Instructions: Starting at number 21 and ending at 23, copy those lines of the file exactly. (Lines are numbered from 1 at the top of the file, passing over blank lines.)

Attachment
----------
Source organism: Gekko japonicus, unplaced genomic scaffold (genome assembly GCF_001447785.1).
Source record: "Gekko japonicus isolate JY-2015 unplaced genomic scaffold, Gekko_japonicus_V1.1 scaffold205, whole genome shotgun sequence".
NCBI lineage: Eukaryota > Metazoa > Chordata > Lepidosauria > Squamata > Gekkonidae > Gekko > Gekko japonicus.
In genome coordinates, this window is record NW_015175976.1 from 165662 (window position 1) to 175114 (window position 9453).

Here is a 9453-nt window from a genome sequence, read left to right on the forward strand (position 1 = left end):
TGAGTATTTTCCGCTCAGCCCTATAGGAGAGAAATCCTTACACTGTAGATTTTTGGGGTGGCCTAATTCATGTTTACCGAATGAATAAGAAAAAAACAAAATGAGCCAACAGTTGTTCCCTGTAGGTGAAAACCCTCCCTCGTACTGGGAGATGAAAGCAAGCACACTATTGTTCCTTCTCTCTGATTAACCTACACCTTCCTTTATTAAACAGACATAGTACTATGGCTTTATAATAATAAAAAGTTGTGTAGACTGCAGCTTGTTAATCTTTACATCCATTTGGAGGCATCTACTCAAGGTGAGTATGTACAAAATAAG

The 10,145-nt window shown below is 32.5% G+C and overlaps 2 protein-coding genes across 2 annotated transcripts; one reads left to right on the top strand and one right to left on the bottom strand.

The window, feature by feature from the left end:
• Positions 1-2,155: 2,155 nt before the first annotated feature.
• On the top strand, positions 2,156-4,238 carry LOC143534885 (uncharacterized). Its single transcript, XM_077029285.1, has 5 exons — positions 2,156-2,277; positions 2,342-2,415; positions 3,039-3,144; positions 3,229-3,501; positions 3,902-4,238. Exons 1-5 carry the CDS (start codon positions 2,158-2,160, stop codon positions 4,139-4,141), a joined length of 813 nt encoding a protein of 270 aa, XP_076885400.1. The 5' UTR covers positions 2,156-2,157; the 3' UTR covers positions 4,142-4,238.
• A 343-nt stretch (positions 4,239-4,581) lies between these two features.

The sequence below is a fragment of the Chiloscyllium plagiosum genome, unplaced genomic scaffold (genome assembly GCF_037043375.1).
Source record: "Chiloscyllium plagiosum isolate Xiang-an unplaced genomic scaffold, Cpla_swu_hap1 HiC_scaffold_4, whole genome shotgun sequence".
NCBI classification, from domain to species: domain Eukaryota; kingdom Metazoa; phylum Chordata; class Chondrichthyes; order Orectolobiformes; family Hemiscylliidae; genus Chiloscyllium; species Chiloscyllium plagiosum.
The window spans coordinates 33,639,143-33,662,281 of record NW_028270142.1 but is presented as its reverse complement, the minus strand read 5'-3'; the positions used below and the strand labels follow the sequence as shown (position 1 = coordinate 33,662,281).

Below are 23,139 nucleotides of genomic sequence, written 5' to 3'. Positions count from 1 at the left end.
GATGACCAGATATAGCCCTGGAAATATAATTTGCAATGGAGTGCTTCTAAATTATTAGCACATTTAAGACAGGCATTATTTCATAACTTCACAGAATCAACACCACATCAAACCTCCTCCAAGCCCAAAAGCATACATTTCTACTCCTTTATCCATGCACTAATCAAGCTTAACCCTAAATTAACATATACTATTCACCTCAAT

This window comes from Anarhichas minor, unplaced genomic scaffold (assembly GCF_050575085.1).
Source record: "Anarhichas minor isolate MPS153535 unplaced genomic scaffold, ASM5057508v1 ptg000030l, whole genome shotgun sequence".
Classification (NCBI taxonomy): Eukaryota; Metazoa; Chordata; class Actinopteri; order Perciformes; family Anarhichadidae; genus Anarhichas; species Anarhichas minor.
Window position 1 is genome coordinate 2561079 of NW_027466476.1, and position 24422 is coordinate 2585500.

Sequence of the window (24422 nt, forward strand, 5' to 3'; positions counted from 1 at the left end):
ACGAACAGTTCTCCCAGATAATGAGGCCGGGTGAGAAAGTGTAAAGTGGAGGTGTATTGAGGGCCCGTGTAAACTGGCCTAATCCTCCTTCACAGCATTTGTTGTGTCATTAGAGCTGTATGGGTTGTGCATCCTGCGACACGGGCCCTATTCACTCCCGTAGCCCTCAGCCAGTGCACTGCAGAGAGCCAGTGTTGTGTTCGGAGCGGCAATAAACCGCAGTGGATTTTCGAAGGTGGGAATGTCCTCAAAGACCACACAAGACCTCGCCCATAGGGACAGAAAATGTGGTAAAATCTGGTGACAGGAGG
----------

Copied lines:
Window position 1 is genome coordinate 2561079 of NW_027466476.1, and position 24422 is coordinate 2585500.

Sequence of the window (24422 nt, forward strand, 5' to 3'; positions counted from 1 at the left end):
ACGAACAGTTCTCCCAGATAATGAGGCCGGGTGAGAAAGTGTAAAGTGGAGGTGTATTGAGGGCCCGTGTAAACTGGCCTAATCCTCCTTCACAGCATTTGTTGTGTCATTAGAGCTGTATGGGTTGTGCATCCTGCGACACGGGCCCTATTCACTCCCGTAGCCCTCAGCCAGTGCACTGCAGAGAGCCAGTGTTGTGTTCGGAGCGGCAATAAACCGCAGTGGATTTTCGAAGGTGGGAATGTCCTCAAAGACCACACAAGACCTCGCCCATAGGGACAGAAAATGTGGTAAAATCTGGTGACAGGAGG